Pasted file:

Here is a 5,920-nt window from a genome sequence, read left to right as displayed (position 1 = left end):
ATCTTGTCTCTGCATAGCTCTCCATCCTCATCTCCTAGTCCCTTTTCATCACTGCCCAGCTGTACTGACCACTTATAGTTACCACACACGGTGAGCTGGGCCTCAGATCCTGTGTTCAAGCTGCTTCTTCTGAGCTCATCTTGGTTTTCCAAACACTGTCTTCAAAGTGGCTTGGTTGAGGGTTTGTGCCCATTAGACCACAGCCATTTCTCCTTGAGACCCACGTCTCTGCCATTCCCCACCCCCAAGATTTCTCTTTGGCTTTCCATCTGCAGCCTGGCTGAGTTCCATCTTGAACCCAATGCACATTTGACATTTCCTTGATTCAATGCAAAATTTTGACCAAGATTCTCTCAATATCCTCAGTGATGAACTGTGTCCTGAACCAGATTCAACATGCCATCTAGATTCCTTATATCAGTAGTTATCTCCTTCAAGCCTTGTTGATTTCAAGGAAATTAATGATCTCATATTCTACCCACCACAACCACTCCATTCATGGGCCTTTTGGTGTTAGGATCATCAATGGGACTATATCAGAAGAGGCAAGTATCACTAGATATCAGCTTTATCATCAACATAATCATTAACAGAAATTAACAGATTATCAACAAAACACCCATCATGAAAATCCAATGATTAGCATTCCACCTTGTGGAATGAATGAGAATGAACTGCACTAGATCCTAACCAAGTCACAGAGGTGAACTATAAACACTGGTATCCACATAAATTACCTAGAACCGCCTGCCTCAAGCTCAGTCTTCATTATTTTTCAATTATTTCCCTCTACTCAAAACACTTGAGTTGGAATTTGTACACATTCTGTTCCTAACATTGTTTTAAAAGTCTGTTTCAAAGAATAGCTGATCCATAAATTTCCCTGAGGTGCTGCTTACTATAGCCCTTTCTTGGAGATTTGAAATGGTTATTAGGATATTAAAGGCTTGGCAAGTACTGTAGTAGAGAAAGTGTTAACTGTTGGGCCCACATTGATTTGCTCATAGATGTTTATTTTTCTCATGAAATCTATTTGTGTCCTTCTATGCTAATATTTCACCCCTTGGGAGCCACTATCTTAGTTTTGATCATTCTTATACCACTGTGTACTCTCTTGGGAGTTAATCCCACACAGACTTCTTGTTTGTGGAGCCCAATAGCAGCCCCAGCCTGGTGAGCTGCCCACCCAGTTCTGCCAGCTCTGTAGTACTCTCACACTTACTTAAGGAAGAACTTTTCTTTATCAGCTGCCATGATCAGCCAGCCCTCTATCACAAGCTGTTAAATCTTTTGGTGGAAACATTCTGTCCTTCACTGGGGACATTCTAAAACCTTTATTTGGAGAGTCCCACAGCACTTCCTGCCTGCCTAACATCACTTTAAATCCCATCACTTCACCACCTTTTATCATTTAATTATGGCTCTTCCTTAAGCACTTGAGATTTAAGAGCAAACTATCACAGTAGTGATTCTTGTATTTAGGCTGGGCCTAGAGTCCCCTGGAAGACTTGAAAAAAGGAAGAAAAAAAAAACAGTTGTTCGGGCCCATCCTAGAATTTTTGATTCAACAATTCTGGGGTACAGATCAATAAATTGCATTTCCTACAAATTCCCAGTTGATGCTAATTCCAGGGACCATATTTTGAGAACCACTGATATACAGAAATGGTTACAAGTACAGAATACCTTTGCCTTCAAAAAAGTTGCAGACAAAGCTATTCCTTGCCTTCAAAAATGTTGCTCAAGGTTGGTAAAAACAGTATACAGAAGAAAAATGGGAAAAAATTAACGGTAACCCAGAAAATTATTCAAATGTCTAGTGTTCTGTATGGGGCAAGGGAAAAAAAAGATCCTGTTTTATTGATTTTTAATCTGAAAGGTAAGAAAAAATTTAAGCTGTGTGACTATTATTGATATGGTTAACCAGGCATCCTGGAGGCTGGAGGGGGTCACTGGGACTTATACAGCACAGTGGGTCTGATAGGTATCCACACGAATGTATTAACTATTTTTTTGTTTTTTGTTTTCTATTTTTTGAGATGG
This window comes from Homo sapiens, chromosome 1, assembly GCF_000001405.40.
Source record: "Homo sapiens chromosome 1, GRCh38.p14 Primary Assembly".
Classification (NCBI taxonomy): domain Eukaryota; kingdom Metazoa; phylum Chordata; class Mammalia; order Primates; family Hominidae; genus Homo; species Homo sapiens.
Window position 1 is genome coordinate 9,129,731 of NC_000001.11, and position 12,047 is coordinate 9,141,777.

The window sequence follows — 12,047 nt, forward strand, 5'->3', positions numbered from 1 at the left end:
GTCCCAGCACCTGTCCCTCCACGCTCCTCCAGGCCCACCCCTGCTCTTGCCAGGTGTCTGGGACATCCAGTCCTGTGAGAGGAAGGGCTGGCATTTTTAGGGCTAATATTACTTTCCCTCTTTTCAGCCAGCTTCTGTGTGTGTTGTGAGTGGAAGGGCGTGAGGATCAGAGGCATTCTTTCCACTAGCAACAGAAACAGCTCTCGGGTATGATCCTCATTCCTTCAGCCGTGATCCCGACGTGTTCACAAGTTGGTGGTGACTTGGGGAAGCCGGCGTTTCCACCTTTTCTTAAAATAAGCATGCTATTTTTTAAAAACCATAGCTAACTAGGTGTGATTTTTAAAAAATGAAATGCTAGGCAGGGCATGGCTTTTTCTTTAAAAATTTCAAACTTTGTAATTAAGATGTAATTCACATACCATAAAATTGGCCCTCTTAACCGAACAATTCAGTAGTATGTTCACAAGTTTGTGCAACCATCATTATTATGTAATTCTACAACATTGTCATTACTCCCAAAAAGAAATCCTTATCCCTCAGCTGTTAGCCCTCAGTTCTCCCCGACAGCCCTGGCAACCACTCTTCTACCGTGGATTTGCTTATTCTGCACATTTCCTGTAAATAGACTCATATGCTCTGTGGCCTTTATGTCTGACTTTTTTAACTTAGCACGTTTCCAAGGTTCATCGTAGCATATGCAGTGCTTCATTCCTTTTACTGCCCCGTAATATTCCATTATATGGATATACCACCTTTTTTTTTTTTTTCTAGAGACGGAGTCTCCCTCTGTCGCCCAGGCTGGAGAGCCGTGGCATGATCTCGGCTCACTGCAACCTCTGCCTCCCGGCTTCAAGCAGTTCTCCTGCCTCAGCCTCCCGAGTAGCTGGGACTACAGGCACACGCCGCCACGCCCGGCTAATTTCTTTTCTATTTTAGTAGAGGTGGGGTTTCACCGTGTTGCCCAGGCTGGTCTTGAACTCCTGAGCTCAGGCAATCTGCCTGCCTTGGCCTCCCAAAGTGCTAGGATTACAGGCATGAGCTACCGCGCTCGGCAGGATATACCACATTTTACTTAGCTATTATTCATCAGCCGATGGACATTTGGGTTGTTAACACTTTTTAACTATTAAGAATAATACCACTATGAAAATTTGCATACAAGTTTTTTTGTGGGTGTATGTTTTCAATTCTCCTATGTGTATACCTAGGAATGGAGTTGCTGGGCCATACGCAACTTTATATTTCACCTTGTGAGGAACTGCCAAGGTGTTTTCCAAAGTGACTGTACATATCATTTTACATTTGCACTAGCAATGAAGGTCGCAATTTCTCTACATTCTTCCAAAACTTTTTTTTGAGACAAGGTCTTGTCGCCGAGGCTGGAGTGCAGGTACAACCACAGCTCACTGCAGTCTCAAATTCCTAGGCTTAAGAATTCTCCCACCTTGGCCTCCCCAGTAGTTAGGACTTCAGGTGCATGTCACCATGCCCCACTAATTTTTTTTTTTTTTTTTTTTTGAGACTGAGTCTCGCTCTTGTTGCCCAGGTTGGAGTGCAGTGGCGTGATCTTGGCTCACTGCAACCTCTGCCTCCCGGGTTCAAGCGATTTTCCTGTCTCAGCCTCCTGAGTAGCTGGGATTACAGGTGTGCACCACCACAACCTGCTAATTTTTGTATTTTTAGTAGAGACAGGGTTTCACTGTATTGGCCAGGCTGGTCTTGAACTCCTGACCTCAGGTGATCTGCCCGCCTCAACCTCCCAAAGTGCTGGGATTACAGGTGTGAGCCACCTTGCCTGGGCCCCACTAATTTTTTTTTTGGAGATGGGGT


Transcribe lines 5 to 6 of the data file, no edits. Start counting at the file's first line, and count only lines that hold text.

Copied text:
Classification (NCBI taxonomy): domain Eukaryota; kingdom Metazoa; phylum Chordata; class Mammalia; order Primates; family Hominidae; genus Homo; species Homo sapiens.
Window position 1 is genome coordinate 9,129,731 of NC_000001.11, and position 12,047 is coordinate 9,141,777.